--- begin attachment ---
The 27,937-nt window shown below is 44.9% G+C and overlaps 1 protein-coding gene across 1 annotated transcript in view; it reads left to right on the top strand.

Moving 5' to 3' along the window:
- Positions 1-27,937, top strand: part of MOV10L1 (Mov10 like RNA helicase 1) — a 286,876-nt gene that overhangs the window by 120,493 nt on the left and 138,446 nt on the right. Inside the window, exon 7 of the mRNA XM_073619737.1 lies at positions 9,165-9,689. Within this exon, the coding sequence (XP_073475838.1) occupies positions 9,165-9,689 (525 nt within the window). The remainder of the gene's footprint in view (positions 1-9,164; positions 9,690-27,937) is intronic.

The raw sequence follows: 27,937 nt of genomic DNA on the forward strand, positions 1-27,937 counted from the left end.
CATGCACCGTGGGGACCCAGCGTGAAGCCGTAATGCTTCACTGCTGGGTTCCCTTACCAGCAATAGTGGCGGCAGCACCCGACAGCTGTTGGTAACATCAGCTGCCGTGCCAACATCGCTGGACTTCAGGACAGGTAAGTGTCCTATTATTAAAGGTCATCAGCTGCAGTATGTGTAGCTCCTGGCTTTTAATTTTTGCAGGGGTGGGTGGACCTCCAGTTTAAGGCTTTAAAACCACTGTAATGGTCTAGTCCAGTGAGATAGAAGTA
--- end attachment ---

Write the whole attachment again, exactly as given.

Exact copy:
The 27,937-nt window shown below is 44.9% G+C and overlaps 1 protein-coding gene across 1 annotated transcript in view; it reads left to right on the top strand.

Moving 5' to 3' along the window:
- Positions 1-27,937, top strand: part of MOV10L1 (Mov10 like RNA helicase 1) — a 286,876-nt gene that overhangs the window by 120,493 nt on the left and 138,446 nt on the right. Inside the window, exon 7 of the mRNA XM_073619737.1 lies at positions 9,165-9,689. Within this exon, the coding sequence (XP_073475838.1) occupies positions 9,165-9,689 (525 nt within the window). The remainder of the gene's footprint in view (positions 1-9,164; positions 9,690-27,937) is intronic.

The raw sequence follows: 27,937 nt of genomic DNA on the forward strand, positions 1-27,937 counted from the left end.
CATGCACCGTGGGGACCCAGCGTGAAGCCGTAATGCTTCACTGCTGGGTTCCCTTACCAGCAATAGTGGCGGCAGCACCCGACAGCTGTTGGTAACATCAGCTGCCGTGCCAACATCGCTGGACTTCAGGACAGGTAAGTGTCCTATTATTAAAGGTCATCAGCTGCAGTATGTGTAGCTCCTGGCTTTTAATTTTTGCAGGGGTGGGTGGACCTCCAGTTTAAGGCTTTAAAACCACTGTAATGGTCTAGTCCAGTGAGATAGAAGTA